Seun Kuti is the youngest son of Fela Kuti. Much like his father, his lyrics are politically charged and the Afro-Beat rhythms the band creates are just as infectious as they were in pop's days. His highly anticipated release, Many Things, is due out in June.









Quetzal
Jun 28, 2008
8:00 PM @ Levitt Pavilion (Pasadena)


Los Angeles suffered a major blow late last year when Quetzal moved to Vera Cruz. However, they are back in Los Angeles for the summer and this show promises to be a great welcome home. Their mixture of Son Jarocho, Cuban Son and rock is coupled with one of the best singers ever, Martha Gonzalez. If you haven't bought their last album, Die Cowboy Die, you're missing out. It's the best album to come out of East L.A. since Los Lobos' Kiko.

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Goodbye Quetzal - At Least For Now

Posted by Gomez Comes Alive!, September 24, 2007 01:14am | Post a Comment

This was in the L.A. Times on September 8th. Another severely underrated Los Angeles band is gone, at least for now… I was fortunate to catch their last show at Macarthur Park before they quit. It was a good little fix until their eventual return. If you haven’t bought a copy of their last album, Die Cowboy Die, you are missing out on an East L.A. classic and one of the best albums that came out in 2006.

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Quetzal breaks for a busy sabbatical
By Agustin Gurza, Los Angeles Times Staff Writer


Quetzal, the ground-breaking Chicano fusion band from East L.A., is on sabbatical. Bandleader Quetzal Flores and his wife, lead singer Martha González, left last week for a nine-month sojourn in Veracruz to study the work of women in son jarocho, the fabulous, Afro-folkloric music that has long inspired them. This is primarily Martha's mission. She received a Fulbright fellowship for the trip, which could yield a CD of original works by the women of the fandango scene. Afterward, she and Quetzal, with their toddler Sandino, are headed to Seattle, where she plans to enroll in the doctoral program for women's studies at the University of Washington.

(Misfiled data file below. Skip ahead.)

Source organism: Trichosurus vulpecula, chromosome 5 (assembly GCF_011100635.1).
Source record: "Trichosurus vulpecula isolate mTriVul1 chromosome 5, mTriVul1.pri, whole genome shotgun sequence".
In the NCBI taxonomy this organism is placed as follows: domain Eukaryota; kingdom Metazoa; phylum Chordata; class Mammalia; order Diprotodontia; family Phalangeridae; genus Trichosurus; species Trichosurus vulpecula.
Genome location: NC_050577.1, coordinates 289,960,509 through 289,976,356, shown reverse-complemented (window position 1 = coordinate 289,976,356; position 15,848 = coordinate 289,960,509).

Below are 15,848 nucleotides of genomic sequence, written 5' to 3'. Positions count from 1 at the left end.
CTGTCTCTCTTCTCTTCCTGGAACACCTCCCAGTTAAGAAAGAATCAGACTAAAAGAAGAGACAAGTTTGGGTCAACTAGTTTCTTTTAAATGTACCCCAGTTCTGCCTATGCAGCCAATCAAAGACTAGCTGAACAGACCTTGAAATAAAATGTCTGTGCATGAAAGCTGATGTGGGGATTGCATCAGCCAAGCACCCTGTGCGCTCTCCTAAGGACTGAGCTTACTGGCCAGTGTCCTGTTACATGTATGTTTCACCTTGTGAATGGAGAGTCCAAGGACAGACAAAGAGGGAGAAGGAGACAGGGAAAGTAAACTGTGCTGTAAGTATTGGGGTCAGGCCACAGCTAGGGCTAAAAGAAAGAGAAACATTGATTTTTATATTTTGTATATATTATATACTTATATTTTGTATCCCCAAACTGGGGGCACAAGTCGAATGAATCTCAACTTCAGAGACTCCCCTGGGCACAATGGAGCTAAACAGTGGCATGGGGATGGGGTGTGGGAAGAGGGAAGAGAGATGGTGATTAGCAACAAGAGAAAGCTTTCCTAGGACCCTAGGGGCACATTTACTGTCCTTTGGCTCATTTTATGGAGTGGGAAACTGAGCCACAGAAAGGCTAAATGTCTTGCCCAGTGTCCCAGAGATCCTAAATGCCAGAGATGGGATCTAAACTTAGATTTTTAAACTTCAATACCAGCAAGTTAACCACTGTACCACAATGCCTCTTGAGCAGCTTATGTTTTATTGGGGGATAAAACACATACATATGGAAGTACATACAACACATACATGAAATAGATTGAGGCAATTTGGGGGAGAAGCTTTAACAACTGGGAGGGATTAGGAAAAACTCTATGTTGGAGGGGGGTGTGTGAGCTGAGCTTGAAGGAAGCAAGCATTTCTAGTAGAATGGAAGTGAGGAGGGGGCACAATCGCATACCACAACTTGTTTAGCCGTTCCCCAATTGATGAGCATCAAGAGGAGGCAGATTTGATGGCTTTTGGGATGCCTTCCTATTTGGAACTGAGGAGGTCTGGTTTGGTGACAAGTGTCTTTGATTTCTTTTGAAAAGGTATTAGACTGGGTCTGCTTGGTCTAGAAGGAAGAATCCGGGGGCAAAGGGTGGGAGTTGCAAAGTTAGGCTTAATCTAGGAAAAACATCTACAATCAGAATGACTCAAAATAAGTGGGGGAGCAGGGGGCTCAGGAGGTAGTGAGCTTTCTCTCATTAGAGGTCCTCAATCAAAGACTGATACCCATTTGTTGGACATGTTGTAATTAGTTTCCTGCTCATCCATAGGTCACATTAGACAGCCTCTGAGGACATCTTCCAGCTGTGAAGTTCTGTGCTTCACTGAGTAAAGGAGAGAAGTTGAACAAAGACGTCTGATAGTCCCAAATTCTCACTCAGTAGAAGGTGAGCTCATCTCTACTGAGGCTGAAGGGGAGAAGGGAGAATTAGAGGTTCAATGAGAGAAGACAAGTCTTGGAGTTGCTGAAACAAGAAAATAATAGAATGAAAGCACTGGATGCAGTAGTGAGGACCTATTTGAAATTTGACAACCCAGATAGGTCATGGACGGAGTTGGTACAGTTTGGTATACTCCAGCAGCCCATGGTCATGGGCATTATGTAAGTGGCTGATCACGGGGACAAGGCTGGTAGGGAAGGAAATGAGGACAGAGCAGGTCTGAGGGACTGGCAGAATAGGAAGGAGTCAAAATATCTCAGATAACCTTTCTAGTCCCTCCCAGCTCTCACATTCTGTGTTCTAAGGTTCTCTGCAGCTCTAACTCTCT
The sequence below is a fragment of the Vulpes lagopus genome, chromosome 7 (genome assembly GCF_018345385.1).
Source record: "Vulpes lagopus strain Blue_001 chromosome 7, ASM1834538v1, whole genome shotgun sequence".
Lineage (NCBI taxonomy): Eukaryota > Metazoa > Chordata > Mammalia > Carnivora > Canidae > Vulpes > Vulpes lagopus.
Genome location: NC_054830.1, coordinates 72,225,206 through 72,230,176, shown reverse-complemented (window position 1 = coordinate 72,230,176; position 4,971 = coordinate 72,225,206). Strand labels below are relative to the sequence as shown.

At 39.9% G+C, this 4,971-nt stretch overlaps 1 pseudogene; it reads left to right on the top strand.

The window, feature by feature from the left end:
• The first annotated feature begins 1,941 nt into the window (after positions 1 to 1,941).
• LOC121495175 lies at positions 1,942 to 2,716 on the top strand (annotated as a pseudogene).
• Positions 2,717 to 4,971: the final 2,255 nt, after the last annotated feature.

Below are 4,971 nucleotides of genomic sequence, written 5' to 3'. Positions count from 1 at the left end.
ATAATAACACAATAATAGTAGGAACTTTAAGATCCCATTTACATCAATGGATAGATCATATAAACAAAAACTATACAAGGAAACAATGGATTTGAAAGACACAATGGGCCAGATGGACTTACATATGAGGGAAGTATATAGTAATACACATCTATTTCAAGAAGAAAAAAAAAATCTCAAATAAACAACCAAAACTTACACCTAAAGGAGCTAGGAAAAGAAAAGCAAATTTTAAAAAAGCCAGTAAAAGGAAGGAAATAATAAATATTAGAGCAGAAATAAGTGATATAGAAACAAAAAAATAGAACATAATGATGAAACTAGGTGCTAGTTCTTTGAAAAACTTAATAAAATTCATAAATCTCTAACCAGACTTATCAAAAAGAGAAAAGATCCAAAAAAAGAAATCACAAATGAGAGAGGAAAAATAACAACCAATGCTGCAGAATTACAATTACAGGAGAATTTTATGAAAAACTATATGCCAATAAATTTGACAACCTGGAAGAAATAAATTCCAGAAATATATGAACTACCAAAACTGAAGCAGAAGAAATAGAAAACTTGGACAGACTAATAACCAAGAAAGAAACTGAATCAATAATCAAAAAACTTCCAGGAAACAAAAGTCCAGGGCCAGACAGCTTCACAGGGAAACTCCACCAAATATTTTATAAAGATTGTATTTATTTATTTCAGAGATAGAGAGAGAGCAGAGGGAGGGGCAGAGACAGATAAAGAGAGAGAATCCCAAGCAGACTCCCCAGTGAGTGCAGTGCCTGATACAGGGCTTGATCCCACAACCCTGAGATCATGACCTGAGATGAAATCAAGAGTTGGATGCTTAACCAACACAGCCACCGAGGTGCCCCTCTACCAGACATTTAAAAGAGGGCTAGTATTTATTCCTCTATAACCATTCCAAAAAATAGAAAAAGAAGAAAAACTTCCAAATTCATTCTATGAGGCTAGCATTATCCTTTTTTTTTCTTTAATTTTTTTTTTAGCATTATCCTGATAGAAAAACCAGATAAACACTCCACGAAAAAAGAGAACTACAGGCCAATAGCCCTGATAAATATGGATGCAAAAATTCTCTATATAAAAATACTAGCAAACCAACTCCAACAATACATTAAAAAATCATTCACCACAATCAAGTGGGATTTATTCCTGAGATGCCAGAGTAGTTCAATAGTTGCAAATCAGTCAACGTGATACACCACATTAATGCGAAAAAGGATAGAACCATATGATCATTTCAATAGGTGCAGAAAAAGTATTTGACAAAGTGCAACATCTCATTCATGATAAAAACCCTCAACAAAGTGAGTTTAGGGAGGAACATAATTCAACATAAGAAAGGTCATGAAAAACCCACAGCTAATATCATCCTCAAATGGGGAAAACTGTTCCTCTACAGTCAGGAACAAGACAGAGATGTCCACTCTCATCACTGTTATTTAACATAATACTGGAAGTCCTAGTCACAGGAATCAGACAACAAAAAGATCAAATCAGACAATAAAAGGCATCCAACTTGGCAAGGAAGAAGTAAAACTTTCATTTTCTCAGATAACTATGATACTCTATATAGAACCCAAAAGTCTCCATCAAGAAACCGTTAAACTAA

Quetzal will be busy too. He plans to form an acoustic quartet with fellow guitarist Ramon Gutierrez-Hernandez of Son de Madera, one of Mexico's best new son jarocho groups. And he continues to produce for other bands, including the recently released CD by San Diego's B-Side Players and the upcoming album by L.A.'s Monte Carlo 76, with new vocalist Marisa Ronstadt.

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The Farce Of July Festival - Live @ Self-Help Graphics 7/4/07

Posted by Gomez Comes Alive!, July 9, 2007 01:45am | Post a Comment

The Farce Of July, Xicano Records & Films' annual anti-colonialism celebration, was held at Self Help Graphics. Started by the group Aztlan Underground, The Farce Of July is an alternative celebration of freedom without buying into faux-patriotism. Many East Los bands, deejays and poets have performed for free each year, providing the community with entertainment beyond firecrackers and alcohol. Muralists usually create art on the spot and various independent vendors sell jewelry, clothing and alternative books that you will not be able to find in any mall.

The musical line-up varies from year to year. This year the festival included festival organizers Aztlan Underground; Olmeca, a conscious rap artist who just returned from a extended stay in Chiapas with the Zapatistas; recently reunited 80’s East L.A. punk legends, The Brat; and Quetzal, in one of their final performances for several years. The co-leaders of Quetzal, Martha Gonzalez and Quetzal Flores, are moving to Vera Cruz for a year, then to Washington State while Martha finishes her PHD. They will be sorely missed, not only for their music but for their work in the Chicano community as well.

The highlight of the event was the performance by Geronimo. They are like a modern day Goblin. For those who don’t know aboout Goblin, it was a 70’s –80’s Italian prog group that were responsible for many eerie soundtracks to Dario Argento’s horror movies. Geronimo captivated the audience with their minimalist noise and keyboard swells to go along with a heavy rhythm section. Think Sly & Robbie if they played in the Swans. Horror filmmakers should really check out this band. Geronimo has just signed to 3ONEG, the label run by the members of the band The Locust.